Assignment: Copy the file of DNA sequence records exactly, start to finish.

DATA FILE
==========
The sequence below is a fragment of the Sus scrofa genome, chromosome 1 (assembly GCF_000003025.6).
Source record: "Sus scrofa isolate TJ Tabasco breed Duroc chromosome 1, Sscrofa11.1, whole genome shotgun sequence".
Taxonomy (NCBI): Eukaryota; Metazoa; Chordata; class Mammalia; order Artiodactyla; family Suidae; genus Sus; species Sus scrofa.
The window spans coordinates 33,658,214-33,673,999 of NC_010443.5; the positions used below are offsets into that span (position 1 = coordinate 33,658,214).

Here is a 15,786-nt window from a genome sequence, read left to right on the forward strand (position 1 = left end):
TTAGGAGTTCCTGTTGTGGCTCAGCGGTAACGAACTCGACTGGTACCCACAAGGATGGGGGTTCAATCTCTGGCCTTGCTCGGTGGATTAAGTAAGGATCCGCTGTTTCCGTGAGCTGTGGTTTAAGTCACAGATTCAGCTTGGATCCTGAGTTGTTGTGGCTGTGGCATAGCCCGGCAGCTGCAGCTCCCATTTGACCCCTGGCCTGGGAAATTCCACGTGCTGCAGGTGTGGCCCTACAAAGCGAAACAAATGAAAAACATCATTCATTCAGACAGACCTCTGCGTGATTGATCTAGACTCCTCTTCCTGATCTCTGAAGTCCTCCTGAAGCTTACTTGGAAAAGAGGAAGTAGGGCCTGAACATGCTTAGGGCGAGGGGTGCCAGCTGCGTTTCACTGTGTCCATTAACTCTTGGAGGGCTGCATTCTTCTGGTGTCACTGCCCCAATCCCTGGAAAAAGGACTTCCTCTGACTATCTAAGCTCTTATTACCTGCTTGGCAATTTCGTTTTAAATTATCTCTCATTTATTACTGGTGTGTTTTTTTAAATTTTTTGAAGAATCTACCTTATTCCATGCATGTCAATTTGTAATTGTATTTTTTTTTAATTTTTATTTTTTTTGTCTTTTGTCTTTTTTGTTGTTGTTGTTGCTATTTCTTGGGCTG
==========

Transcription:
The sequence below is a fragment of the Sus scrofa genome, chromosome 1 (assembly GCF_000003025.6).
Source record: "Sus scrofa isolate TJ Tabasco breed Duroc chromosome 1, Sscrofa11.1, whole genome shotgun sequence".
Taxonomy (NCBI): Eukaryota; Metazoa; Chordata; class Mammalia; order Artiodactyla; family Suidae; genus Sus; species Sus scrofa.
The window spans coordinates 33,658,214-33,673,999 of NC_010443.5; the positions used below are offsets into that span (position 1 = coordinate 33,658,214).

Here is a 15,786-nt window from a genome sequence, read left to right on the forward strand (position 1 = left end):
TTAGGAGTTCCTGTTGTGGCTCAGCGGTAACGAACTCGACTGGTACCCACAAGGATGGGGGTTCAATCTCTGGCCTTGCTCGGTGGATTAAGTAAGGATCCGCTGTTTCCGTGAGCTGTGGTTTAAGTCACAGATTCAGCTTGGATCCTGAGTTGTTGTGGCTGTGGCATAGCCCGGCAGCTGCAGCTCCCATTTGACCCCTGGCCTGGGAAATTCCACGTGCTGCAGGTGTGGCCCTACAAAGCGAAACAAATGAAAAACATCATTCATTCAGACAGACCTCTGCGTGATTGATCTAGACTCCTCTTCCTGATCTCTGAAGTCCTCCTGAAGCTTACTTGGAAAAGAGGAAGTAGGGCCTGAACATGCTTAGGGCGAGGGGTGCCAGCTGCGTTTCACTGTGTCCATTAACTCTTGGAGGGCTGCATTCTTCTGGTGTCACTGCCCCAATCCCTGGAAAAAGGACTTCCTCTGACTATCTAAGCTCTTATTACCTGCTTGGCAATTTCGTTTTAAATTATCTCTCATTTATTACTGGTGTGTTTTTTTAAATTTTTTGAAGAATCTACCTTATTCCATGCATGTCAATTTGTAATTGTATTTTTTTTTAATTTTTATTTTTTTTGTCTTTTGTCTTTTTTGTTGTTGTTGTTGCTATTTCTTGGGCTG